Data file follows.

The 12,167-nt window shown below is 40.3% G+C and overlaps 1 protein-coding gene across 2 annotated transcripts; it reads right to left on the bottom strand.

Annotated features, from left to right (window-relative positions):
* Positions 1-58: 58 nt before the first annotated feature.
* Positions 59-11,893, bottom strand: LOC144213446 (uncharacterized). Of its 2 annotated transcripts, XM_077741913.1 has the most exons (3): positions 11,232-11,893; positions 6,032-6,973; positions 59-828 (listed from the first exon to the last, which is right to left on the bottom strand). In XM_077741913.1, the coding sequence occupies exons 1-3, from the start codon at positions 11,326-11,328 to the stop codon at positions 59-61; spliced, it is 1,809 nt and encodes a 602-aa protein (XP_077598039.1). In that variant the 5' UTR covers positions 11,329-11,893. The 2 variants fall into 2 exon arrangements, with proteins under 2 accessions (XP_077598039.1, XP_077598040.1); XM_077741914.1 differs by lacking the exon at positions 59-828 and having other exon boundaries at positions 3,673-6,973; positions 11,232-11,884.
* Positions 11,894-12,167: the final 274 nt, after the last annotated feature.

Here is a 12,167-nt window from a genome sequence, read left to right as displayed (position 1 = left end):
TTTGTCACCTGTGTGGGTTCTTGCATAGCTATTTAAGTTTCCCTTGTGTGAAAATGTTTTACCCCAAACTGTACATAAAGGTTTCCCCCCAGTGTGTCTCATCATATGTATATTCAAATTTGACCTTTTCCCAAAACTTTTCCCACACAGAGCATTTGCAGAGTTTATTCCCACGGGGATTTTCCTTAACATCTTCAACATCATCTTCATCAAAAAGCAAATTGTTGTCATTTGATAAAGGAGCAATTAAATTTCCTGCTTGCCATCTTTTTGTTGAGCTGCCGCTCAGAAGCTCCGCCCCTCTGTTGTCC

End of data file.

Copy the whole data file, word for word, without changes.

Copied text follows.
The 12,167-nt window shown below is 40.3% G+C and overlaps 1 protein-coding gene across 2 annotated transcripts; it reads right to left on the bottom strand.

Annotated features, from left to right (window-relative positions):
* Positions 1-58: 58 nt before the first annotated feature.
* Positions 59-11,893, bottom strand: LOC144213446 (uncharacterized). Of its 2 annotated transcripts, XM_077741913.1 has the most exons (3): positions 11,232-11,893; positions 6,032-6,973; positions 59-828 (listed from the first exon to the last, which is right to left on the bottom strand). In XM_077741913.1, the coding sequence occupies exons 1-3, from the start codon at positions 11,326-11,328 to the stop codon at positions 59-61; spliced, it is 1,809 nt and encodes a 602-aa protein (XP_077598039.1). In that variant the 5' UTR covers positions 11,329-11,893. The 2 variants fall into 2 exon arrangements, with proteins under 2 accessions (XP_077598039.1, XP_077598040.1); XM_077741914.1 differs by lacking the exon at positions 59-828 and having other exon boundaries at positions 3,673-6,973; positions 11,232-11,884.
* Positions 11,894-12,167: the final 274 nt, after the last annotated feature.

Here is a 12,167-nt window from a genome sequence, read left to right as displayed (position 1 = left end):
TTTGTCACCTGTGTGGGTTCTTGCATAGCTATTTAAGTTTCCCTTGTGTGAAAATGTTTTACCCCAAACTGTACATAAAGGTTTCCCCCCAGTGTGTCTCATCATATGTATATTCAAATTTGACCTTTTCCCAAAACTTTTCCCACACAGAGCATTTGCAGAGTTTATTCCCACGGGGATTTTCCTTAACATCTTCAACATCATCTTCATCAAAAAGCAAATTGTTGTCATTTGATAAAGGAGCAATTAAATTTCCTGCTTGCCATCTTTTTGTTGAGCTGCCGCTCAGAAGCTCCGCCCCTCTGTTGTCC